Ancient DNA identifies 'early Neanderthals'

By Paul Rincon
Science editor, BBC News website

image source, Science Photo Library
image caption, The relationship of the Pit specimens to other ancient species has been the subject of debate

The oldest "nuclear DNA" from a human has identified some early representatives of the Neanderthal lineage.

The well-preserved ancient remains from the "Pit of Bones" site in Spain have been known for more than three decades.

They are about 400,000 years old, but their relationships to Neanderthals and other ancient relatives has been hotly debated.

DNA analysis confirms that they lie on the evolutionary line to Neanderthals.

Nuclear DNA accounts for most of the instructions to build an organism, and is located in the nuclei of our cells.

image caption, The 13m-deep shaft has been carefully excavated over the past three decades

Analysis of DNA from specimens this old is very challenging. But owing to the careful way the bones were excavated, and advances in genetic sampling and sequencing technology, the team was able to reconstruct parts of the genomes from a tooth and a thigh bone found in the pit.

However, this was enough to reveal their evolutionary affinities.

Based on skeletal evidence, the 28 individuals buried in the 13m-deep cave shaft have been variously interpreted as belonging to a human species called Homo heidelbergensis or as proto-Neanderthals - that is, on their way to evolving the classic physical characteristics of the Neanderthals.

But in 2013, a team reported their analysis of mitochondrial DNA (mtDNA) retrieved from remains at the archaeological site - known as Sima de los Huesos in Spanish. This type of genetic material is inherited only via the maternal line.

They concluded that the mtDNA was more closely related to that found in the enigmatic Denisovans, a population of ancient humans who inhabited Asia more than 50,000 years ago, than to that found in Neanderthals.

image source, Javier Trueba, MADRID SCIENTIFIC FILMS
image caption, Bone powder from a thigh bone yielded the first DNA sequences from the 430,000-year-old hominins

The Denisovan link was a surprise, especially given the Neanderthal-like characteristics of the bones.

But the latest genetic results reveal that the Pit of Bones people were indeed closely related to the Neanderthals.

"Sima de los Huesos is currently the only non-permafrost site that allows us to study DNA sequences from the Middle Pleistocene, the time period preceding 125,000 years ago," says Matthias Meyer of the Max Planck Institute for Evolutionary Anthropology in Leipzig, Germany.

Juan-Luis Arsuaga, from the Complutense University in Madrid, who led the excavations at Sima de los Huesos, said: "We have hoped for many years that advances in molecular analysis techniques would one day aid our investigation of this unique assembly of fossils"

image source, Kennis & Kennis, MADRID SCIENTIFIC FILMS
image caption, This artist's impression shows what the Pit of Bones people might have looked like

"We have thus removed some of the specimens with clean instruments and left them embedded in clay to minimise alterations of the material that might take place after excavation."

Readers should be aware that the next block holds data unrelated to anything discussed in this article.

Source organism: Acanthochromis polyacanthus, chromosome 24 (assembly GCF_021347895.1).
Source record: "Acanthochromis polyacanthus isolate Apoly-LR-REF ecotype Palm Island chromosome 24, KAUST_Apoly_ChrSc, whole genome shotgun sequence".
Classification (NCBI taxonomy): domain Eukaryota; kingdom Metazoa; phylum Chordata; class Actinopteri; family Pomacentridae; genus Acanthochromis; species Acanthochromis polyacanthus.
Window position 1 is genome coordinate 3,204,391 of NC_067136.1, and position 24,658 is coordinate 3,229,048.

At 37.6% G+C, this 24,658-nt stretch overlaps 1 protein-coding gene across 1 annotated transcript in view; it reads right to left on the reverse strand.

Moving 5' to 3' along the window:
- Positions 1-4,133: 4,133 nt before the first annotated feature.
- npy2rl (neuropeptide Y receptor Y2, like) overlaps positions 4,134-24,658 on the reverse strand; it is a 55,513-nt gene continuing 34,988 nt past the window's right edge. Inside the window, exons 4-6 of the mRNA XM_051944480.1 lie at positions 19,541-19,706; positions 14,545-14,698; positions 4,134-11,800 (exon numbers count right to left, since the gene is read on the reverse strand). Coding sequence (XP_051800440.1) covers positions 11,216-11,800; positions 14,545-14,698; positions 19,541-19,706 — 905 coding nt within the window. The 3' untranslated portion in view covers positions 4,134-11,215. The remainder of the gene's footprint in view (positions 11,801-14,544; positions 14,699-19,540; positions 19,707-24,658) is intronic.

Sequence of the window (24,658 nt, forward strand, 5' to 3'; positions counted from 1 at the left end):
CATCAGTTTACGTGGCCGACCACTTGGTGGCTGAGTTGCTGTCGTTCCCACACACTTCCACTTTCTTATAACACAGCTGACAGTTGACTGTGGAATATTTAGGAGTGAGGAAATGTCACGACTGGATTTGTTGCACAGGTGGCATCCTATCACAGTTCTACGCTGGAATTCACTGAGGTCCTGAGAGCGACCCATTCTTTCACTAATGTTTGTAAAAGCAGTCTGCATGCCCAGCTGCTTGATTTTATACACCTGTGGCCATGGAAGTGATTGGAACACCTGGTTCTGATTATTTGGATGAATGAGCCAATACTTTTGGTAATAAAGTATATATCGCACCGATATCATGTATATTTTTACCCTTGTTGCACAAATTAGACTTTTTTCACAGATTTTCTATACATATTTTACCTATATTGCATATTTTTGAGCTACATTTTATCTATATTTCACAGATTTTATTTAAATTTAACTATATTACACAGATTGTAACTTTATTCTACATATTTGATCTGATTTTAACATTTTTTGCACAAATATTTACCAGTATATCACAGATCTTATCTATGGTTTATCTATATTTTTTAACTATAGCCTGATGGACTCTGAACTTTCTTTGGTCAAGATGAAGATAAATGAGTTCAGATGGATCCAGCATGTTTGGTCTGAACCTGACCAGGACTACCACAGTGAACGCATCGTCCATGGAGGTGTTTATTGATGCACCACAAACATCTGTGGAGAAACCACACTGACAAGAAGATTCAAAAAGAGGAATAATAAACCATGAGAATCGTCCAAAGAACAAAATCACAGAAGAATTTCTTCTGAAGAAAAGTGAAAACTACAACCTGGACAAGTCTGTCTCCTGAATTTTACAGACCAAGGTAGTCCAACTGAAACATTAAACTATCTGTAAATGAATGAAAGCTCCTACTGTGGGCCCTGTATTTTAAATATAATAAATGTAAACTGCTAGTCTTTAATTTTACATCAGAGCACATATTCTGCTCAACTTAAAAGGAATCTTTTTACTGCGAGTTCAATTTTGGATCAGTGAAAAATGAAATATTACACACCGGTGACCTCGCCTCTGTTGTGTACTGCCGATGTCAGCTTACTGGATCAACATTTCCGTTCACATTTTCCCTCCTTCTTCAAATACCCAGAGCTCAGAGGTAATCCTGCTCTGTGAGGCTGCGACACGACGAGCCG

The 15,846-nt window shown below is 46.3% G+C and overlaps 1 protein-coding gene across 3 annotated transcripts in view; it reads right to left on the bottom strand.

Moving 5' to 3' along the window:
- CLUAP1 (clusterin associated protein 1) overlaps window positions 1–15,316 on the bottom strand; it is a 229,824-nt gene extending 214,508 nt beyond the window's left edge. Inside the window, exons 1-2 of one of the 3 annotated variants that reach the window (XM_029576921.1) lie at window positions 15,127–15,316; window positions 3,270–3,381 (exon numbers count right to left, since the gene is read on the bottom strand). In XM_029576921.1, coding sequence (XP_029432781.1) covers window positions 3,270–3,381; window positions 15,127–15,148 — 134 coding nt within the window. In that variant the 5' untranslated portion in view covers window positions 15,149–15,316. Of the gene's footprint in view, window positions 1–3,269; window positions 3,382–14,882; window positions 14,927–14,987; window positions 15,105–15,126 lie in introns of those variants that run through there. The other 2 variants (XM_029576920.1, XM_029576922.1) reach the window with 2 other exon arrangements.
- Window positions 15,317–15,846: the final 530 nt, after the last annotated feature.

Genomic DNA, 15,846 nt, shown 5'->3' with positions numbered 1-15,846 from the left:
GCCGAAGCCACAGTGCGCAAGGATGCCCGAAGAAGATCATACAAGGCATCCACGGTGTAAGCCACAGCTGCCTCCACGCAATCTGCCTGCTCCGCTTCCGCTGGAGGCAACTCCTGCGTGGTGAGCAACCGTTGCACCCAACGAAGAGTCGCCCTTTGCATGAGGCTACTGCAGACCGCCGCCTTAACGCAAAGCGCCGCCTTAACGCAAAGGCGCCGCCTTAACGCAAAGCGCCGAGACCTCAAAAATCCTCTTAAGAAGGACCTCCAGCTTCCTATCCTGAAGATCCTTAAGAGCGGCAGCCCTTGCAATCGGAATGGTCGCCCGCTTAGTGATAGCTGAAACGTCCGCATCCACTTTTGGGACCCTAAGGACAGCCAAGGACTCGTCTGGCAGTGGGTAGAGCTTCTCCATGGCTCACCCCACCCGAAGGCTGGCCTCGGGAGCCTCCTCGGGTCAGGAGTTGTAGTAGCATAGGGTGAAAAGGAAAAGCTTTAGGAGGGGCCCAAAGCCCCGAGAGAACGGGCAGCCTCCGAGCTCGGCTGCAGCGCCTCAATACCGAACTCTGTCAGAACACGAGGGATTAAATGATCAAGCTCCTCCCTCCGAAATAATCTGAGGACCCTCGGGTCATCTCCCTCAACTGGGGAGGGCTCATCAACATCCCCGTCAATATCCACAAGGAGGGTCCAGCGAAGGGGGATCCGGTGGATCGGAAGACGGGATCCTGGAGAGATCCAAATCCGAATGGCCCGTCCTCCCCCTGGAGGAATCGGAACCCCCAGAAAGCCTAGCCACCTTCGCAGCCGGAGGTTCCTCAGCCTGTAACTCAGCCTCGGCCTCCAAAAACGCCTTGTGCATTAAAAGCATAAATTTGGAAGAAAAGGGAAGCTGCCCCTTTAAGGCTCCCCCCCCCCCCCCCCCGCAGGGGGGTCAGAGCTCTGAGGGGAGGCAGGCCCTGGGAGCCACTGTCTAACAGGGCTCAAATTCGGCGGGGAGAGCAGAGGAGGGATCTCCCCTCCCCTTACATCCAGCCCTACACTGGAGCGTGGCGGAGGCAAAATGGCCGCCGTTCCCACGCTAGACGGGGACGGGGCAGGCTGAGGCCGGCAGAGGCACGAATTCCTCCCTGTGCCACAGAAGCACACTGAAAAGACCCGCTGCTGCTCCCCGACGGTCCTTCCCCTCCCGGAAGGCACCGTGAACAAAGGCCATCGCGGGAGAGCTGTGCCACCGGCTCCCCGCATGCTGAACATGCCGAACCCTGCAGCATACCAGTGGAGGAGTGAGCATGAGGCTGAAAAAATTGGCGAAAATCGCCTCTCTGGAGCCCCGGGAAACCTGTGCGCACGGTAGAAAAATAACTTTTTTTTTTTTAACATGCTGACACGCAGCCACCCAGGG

Analysis of the mitochondrial DNA from one individual supported a relationship to Denisovans - consistent with the previous study.

This leads the scientists to speculate that mitochondrial DNA types seen in later, "classical" Neanderthals may have arrived in a migration from Africa, replacing those present in the Pit of Bones people.

image source, Kennis & Kennis / MSF / Science Photo Library
image caption, It's unclear whether the remains came to rest in the pit accidentally, or were deposited there as part of ritual burial

Prof Chris Stringer, from London's Natural History Museum, who was not involved with the latest study, said the results shed new light on how our own species (Homo sapiens) and Neanderthals diverged from a common ancestor.

"There has been continuing debate about how deep in time the Neanderthal-sapiens split was, with estimates ranging from about 800,000 years to 300,000 years," he explained.

"I have recently favoured a split time of about 400,000, and have argued for many years that the widespread species H. heidelbergensis at about 500,000 was probably their last common ancestor."

He added: "When new genetic data are used to recalibrate divergence times, these now suggest older split times both between the Neanderthals and Denisovans (approximately 450,000 years) and their lineage and ours (approximately 650,000 years)."

Prof Stringer said research must now refocus on fossils from this key time interval to determine which ones might actually lie on the respective ancestral lineages of Neanderthals, Denisovans and modern humans.

Co-author Svante Pääbo of the Max Planck Institute for Evolutionary Anthropology commented: "These results... are consistent with a rather early divergence of 550,000 to 750,000 years ago of the modern human lineage from archaic humans."

How the skeletons of 28 ancient people, along with the remains of prehistoric animals, ended up at the bottom of the pit is unknown. They might have fallen to their deaths through an opening, but some experts think they were deliberately buried.

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